We regularly lament the fact that several hundred consistently four- and five-star funds have lost Morningstar analyst coverage over the years. Our almost-monthly feature “Left Behind by Morningstar” profiles a fund that once received analyst coverage but has now been ignored for five or more years. This month we profile Evermore Global Value (EVGBX / EVGIX), rated four-star for the past three years, past five years and overall. It’s a Euro-centric special situations fund run by David Marcus, whose roots are in the Mutual Series funds from the days of Michael Price’s reign. It’s both good and a good diversifier.
At the same time, we want to celebrate funds that have regained coverage. At the end of June, LSV Value Equity (LAEVX/LSVEX) received its first new analyst report since 2011. The LSV of LSV Value are the initials of three academics whose work on behavioral finance underlies the fund’s strategy: Josef Lakonishok of the University of Illinois, Andrei Schleifer of Harvard University, and Robert Vishny of the University of Chicago. Of those, only Dr. Lakonishok is actively engaged with the fund. At base, they discovered that most investors did predictably stupid things including getting excited about “story stocks” and shunning boring ones. It’s parlayed a combination of quantitative and fundamental screens into a series of consistently top-tier returns and a sizable lead over the S&P 500.
The Investor shares have a $1,000 minimum.
Morningstar also made some changes to their Prospects list, their roster of promising but not ready for prime time funds. They’ve added six funds to the list:
- Deutsche X-trackers USD High Yield Corporate Bond ETF (HYLB)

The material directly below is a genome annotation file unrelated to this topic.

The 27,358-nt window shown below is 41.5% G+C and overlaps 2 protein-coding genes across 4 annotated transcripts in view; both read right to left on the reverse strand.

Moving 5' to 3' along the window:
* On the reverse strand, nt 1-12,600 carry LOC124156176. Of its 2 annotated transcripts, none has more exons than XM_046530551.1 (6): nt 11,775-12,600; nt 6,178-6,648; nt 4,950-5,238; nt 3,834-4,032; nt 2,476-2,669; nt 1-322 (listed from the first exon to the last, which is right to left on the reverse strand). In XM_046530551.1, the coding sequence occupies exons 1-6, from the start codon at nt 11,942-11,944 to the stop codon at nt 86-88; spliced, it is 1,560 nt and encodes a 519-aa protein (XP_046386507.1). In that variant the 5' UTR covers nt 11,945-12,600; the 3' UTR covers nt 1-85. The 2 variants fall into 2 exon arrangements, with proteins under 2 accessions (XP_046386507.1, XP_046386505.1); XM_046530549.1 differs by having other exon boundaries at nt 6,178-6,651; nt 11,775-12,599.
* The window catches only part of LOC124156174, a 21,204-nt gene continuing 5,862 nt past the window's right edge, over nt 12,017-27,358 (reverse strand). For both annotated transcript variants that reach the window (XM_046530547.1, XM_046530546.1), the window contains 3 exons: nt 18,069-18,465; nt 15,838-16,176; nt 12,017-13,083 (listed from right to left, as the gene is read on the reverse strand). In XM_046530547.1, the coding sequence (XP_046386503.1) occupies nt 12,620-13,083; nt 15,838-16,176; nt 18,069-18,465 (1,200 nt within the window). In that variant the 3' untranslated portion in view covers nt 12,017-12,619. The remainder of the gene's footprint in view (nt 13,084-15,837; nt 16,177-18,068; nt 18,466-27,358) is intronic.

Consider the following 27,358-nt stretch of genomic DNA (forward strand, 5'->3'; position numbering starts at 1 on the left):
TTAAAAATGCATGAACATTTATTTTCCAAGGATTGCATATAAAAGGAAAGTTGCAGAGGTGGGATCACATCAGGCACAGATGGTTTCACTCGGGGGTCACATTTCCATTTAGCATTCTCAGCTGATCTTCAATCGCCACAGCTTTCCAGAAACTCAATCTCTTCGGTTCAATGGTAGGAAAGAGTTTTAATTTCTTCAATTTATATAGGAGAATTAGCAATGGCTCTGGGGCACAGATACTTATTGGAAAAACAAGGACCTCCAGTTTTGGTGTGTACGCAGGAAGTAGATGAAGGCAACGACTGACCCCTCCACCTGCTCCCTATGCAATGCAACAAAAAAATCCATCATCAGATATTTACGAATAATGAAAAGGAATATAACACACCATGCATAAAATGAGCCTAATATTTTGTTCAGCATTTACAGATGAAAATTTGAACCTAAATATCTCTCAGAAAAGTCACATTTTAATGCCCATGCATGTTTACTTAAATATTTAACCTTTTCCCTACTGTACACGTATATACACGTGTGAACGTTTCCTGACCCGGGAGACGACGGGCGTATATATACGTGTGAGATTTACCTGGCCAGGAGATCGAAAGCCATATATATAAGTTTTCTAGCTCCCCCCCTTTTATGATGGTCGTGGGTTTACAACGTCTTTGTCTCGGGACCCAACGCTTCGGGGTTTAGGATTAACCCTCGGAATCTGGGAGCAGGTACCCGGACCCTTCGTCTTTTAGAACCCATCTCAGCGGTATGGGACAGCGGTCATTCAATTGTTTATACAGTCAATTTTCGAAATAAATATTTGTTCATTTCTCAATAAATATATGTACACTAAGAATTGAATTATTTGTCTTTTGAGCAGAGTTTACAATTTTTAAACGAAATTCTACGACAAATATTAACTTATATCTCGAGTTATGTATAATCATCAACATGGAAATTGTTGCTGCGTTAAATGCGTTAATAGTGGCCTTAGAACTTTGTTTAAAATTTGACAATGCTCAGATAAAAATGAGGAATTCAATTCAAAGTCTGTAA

- Fidelity Growth Strategies (FDEGX), a $2.1 billion fund that’s been around since 1990. For the life of me I don’t see the attraction of the fund, but I presume that the Morningstar analysts see some movement under the surface that I’m missing.
- GMO SGM Major Markets (GSMFX), a $1.5 billion fund with a $10 million minimum.
- Oppenheimer Large Cap Revenue ETF (RWL), which weights the companies in the S&P 500 based on revenues rather than market caps.
- T. Rowe Price QM U.S. Small & Mid-Cap Core Equity (PRDSX), a $4.4 billion quant fund that’s been around since 1997. The fund size, and the total assets that the management team has to manage across all their charges, has grown dramatically which worries us rather more than it worries Morningstar.
- Western Asset Corporate Bond (SIGAX), a small, 35-year-old fund with markedly stronger performance over the past five years.
At the same time, the guys downgraded two funds; that is, they’re no longer Prospective: CRA Qualified Investment (CRATX) and Perkins International Value (JIFIX), now called Janus Henderson International Value. I suspect that the hit on International Value is that it’s not gathering enough assets ($52 million) to be worth following; the fund has earned four stars, which is rather more than most of the funds just added to the list can say. The CRA fund is a sort of socially-responsible bond fund, supporting projects qualified under the Community Redevelopment Act. It’s got about $2 billion and a three-star rating.
In an entirely admirable development, on July 24, 2017, Morningstar took a 40% equity stake in Sustainalytics, a firm that provides environmental, social, and governance (ESG) research and ratings. They’re the driver behind Morningstar’s sustainability grades for mutual funds, which you might notice on a fund’s profile page:
I’m not entirely sure what outcomes this will translate into, mostly because Morningstar CEO, Kunal Kapoor, talks like a CEO. After a short invocation of momentum and leverage and synergies, he concludes: “we look forward to continuing to meet the increasingly sophisticated ESG needs and requirements of our clients through integrated solutions and innovative research.”